Photo by Cpl. Ricardo Hurtado

MEB-A Deactivates, Cases Their Colors

13 Jan 2015 | Cpl. Ricardo Hurtado I Marine Expeditionary Force

A sense of pride could be felt as Marines, Sailors, friends and families gathered to attend a deactivation ceremony for Marine Expeditionary Brigade-Afghanistan aboard Camp Pendleton, California, Jan. 9; symbolically closing another chapter in Marine Corps history following the 13-year-long conflict known as Operation Enduring Freedom.

Marine Expeditionary Brigade-Afghanistan officially took authority of Regional Command (Southwest) from II MEF (Forward) Feb. 5, 2014, and assumed the responsibility to lead coalition operations in Helmand and Nimroz provinces.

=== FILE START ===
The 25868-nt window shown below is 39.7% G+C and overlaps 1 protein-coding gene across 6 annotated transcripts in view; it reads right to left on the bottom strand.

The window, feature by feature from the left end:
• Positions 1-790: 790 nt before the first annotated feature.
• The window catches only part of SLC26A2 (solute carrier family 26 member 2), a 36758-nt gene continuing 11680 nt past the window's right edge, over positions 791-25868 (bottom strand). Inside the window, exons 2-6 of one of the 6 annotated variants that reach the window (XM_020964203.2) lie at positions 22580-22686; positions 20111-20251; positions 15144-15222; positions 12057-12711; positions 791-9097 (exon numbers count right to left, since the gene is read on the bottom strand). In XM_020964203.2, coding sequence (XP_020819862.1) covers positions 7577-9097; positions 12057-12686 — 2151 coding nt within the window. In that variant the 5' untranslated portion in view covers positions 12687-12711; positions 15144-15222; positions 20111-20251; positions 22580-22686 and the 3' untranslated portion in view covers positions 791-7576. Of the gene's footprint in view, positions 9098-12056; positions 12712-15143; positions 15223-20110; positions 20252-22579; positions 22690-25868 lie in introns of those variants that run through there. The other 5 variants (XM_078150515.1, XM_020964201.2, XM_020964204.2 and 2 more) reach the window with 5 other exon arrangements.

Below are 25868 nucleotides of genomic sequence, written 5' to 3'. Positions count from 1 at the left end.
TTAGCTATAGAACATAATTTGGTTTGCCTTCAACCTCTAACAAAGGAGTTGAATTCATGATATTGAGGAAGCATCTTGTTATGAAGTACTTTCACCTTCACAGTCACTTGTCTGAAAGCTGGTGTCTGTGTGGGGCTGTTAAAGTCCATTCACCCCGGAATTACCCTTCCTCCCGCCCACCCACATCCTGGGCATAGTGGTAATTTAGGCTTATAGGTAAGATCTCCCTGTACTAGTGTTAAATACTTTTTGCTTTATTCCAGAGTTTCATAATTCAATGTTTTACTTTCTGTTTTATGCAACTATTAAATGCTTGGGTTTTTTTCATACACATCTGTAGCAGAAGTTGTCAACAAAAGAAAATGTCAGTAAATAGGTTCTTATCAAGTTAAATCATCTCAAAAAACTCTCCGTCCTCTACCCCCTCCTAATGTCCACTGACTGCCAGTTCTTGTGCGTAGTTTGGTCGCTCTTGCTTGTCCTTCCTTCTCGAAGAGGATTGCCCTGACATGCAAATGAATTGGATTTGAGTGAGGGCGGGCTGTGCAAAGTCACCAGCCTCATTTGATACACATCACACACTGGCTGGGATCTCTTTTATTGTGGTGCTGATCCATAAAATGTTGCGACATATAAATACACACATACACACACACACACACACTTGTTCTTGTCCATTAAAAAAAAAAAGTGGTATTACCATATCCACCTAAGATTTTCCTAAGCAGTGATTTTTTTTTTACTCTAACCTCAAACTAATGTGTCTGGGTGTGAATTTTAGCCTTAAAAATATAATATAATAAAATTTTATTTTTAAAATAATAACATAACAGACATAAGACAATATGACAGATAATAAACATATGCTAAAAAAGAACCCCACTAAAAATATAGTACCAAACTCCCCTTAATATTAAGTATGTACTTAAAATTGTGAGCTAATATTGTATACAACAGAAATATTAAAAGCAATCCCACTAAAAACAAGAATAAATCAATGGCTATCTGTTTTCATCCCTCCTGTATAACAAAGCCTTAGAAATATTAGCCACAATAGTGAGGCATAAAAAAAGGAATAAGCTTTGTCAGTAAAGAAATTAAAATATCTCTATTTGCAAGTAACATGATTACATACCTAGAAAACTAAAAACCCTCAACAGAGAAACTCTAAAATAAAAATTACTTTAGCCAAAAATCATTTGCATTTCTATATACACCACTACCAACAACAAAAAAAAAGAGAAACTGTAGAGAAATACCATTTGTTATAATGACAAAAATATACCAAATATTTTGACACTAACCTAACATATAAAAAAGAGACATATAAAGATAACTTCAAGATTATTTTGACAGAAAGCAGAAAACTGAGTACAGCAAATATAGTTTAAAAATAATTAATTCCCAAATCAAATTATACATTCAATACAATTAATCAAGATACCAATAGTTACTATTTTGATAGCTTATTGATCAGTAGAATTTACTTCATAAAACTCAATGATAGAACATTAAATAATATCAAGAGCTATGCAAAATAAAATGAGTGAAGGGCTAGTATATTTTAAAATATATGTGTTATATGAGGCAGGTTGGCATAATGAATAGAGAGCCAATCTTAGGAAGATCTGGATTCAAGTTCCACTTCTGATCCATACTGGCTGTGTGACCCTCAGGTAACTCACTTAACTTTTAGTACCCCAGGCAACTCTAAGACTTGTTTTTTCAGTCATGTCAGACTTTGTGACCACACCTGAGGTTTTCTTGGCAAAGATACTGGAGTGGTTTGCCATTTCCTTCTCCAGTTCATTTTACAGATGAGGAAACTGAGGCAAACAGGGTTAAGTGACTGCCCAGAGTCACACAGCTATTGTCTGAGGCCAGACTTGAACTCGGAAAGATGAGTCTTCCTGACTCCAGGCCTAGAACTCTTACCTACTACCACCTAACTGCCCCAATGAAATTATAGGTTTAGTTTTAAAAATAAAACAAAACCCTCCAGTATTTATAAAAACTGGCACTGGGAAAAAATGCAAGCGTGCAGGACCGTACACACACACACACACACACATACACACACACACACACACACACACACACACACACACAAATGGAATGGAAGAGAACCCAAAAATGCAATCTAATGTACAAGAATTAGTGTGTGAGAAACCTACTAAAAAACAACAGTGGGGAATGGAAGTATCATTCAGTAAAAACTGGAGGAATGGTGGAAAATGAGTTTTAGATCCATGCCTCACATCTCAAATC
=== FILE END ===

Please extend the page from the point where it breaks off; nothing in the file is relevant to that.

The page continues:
“We were the last Marine Air-Ground Task Force to go out there before the transition of the North Atlantic Treaty Organization mission in Afghanistan,” said Brig. Gen. Daniel D. Yoo, commanding general of MEB-A. “We were very instrumental in force generating an Afghan National Security Force from the ground up.”

During MEB-A’s time in Afghanistan assisting the ANSF, many notable milestones were achieved — of significance was the Afghan presidential elections, April 5.

“The elections were a milestone,” said Lt. Col. Jeffrey Dinsmore, operations officer, MEB-A. “It demonstrated the continuum of the effectiveness that Marines had in Helmand province from 2009 to 2014.”

The 2014 elections were sub-sequential to the ones that took place in 2009. U.S. forces did not play a role during these elections, unlike in 2009.

“It was a step back and watch,” said Dinsmore. “During the 2009 elections, coalition forces at that time did play a large role in providing security, in this one it was a next step. We allowed the Afghan security forces to prove that they could provide security for their own elections and they did.”